Re: [SI-LIST] : skin effect and transmission line simulators

J. Eric Bracken (
Thu, 04 Sep 1997 15:55:11 -0400


The new release (3.0) of Maxwell 2D Extractor from Ansoft can do what
you want. It's currently in beta.

We analyze the frequency dependence of resistance and inductance
using a full finite element model of the conductor cross-section.
This lets us compute the actual current distribution within the
wires, and how it changes with frequency.

The frequency sweep is done using AWE-like acceleration techniques,
so it's much faster than doing one frequency point at a time.

We can create Spice models that represent the frequency dependence
of R and L. These models can be analyzed in the time or frequency domain,
with nonlinear transistor-level driver and receiver models, in our
Spice or your own. Of course, you can excite with any kind of
waveform you choose--periodic or not.

This type of modeling handles dispersion, attenuation, and the
effects of skin effect losses on crosstalk; you can also model the
skin effect in your ground plane as well as in your signal line.


--Eric Bracken

>>>>> "Chris" == Chris Simon <> writes:

Chris> I am looking for a time domain lossy transmission line
Chris> simulator for digital signals with bit rates of 1Gbit/sec
Chris> and higher. I would like to get information on simulators
Chris> that you have experince with.

Chris> The simulator I'm looking for should include all of the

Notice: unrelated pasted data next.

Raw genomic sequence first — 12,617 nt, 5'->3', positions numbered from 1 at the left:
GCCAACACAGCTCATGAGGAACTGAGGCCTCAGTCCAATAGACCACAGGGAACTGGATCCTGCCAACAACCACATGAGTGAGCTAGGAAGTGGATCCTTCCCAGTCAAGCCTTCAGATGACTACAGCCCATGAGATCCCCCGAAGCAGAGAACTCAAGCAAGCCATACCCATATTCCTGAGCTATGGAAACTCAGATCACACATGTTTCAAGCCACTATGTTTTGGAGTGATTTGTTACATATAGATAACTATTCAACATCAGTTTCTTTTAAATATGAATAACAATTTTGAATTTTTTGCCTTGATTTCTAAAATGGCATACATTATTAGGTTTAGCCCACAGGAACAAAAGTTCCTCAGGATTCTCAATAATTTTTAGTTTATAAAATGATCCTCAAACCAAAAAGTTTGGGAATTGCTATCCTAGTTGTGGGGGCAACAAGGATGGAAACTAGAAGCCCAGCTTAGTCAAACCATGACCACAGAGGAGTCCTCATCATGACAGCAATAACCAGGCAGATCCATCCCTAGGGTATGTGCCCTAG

Chris> following: 1. The results can be viewed in the time
Chris> domain. 2. Transmission line models that include series
Chris> resistance and inductance which are functions of frequency
Chris> to ACCURATELY model skin effect. (i.e., a frequency
Chris> dependent line model that is used to get time domain
Chris> simulation results) 3. SPICE CMOS models and/or IBIS type
Chris> non-linear models can be used as drivers and receivers 4.
Chris> Arbitrary driver data patterns can be used (i.e., not
Chris> limited to repetative signals)

Chris> There is one other criteria, but I'm not certain that this
Chris> one is required for signals with 150 to 200 pSec rise and
Chris> fall times. Any opinions? 5. Includes the effect of
Chris> dielectric losses.

Chris> I am aware of several products that claim to meet these
Chris> critria. Upon close inspection several of the lossy line
Chris> models didn't really meet number 2. This seems to be the
Chris> tough one. I am going to take a detailed look at Microwave
Chris> Design System (MDS) from Hewlett-Packard, although someone
Chris> told me that the current version doesn't meet number 3
Chris> above. I would be interested in hearing which of the above
Chris> criteria are met by other tools, or whether a future
Chris> revision will incorporate these features. If you know how
Chris> the following tools stack up, especially with regard to
Chris> number 2, I would appreciate hearing from you. Quad
Chris> Design, Quantic, Interconnectix/Mentor Graphics, Pacific
Chris> Numerix, Cadence SigNoise, ApSim/Contec, EMC-workbench,
Chris> others?

Chris> Chris Simon

J. Eric Bracken, Ph.D.                          Tel: 1.412.261.3200 x135
Group Leader, Signal Integrity R&D              Fax: 1.412.471.9427
Ansoft Corp., Four Station Square, Suite 660
Pittsburgh, PA USA 15219-1119